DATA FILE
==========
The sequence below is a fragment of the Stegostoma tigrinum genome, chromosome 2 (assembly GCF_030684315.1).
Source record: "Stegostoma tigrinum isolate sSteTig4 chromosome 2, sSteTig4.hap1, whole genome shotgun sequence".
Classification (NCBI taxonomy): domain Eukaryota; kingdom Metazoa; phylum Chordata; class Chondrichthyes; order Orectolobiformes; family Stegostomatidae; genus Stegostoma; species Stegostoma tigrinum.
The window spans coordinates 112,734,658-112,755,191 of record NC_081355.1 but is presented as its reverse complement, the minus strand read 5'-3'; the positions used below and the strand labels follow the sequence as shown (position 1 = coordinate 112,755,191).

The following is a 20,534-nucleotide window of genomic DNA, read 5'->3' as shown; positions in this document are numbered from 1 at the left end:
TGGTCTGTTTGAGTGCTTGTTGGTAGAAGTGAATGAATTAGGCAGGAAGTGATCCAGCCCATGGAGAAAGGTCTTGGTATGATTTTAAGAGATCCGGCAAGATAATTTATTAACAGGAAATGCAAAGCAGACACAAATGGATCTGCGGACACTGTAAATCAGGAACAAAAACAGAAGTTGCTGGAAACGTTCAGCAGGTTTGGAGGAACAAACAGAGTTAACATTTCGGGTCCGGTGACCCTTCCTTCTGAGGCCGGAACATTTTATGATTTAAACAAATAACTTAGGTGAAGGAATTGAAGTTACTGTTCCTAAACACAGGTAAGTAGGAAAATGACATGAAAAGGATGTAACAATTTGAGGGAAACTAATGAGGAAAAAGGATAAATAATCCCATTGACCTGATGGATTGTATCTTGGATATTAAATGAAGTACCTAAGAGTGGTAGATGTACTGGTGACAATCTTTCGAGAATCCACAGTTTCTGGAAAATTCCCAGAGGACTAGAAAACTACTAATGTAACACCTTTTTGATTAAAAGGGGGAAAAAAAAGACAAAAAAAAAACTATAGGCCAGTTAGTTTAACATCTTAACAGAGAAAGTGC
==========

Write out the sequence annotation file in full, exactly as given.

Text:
The sequence below is a fragment of the Stegostoma tigrinum genome, chromosome 2 (assembly GCF_030684315.1).
Source record: "Stegostoma tigrinum isolate sSteTig4 chromosome 2, sSteTig4.hap1, whole genome shotgun sequence".
Classification (NCBI taxonomy): domain Eukaryota; kingdom Metazoa; phylum Chordata; class Chondrichthyes; order Orectolobiformes; family Stegostomatidae; genus Stegostoma; species Stegostoma tigrinum.
The window spans coordinates 112,734,658-112,755,191 of record NC_081355.1 but is presented as its reverse complement, the minus strand read 5'-3'; the positions used below and the strand labels follow the sequence as shown (position 1 = coordinate 112,755,191).

The following is a 20,534-nucleotide window of genomic DNA, read 5'->3' as shown; positions in this document are numbered from 1 at the left end:
TGGTCTGTTTGAGTGCTTGTTGGTAGAAGTGAATGAATTAGGCAGGAAGTGATCCAGCCCATGGAGAAAGGTCTTGGTATGATTTTAAGAGATCCGGCAAGATAATTTATTAACAGGAAATGCAAAGCAGACACAAATGGATCTGCGGACACTGTAAATCAGGAACAAAAACAGAAGTTGCTGGAAACGTTCAGCAGGTTTGGAGGAACAAACAGAGTTAACATTTCGGGTCCGGTGACCCTTCCTTCTGAGGCCGGAACATTTTATGATTTAAACAAATAACTTAGGTGAAGGAATTGAAGTTACTGTTCCTAAACACAGGTAAGTAGGAAAATGACATGAAAAGGATGTAACAATTTGAGGGAAACTAATGAGGAAAAAGGATAAATAATCCCATTGACCTGATGGATTGTATCTTGGATATTAAATGAAGTACCTAAGAGTGGTAGATGTACTGGTGACAATCTTTCGAGAATCCACAGTTTCTGGAAAATTCCCAGAGGACTAGAAAACTACTAATGTAACACCTTTTTGATTAAAAGGGGGAAAAAAAAGACAAAAAAAAAACTATAGGCCAGTTAGTTTAACATCTTAACAGAGAAAGTGC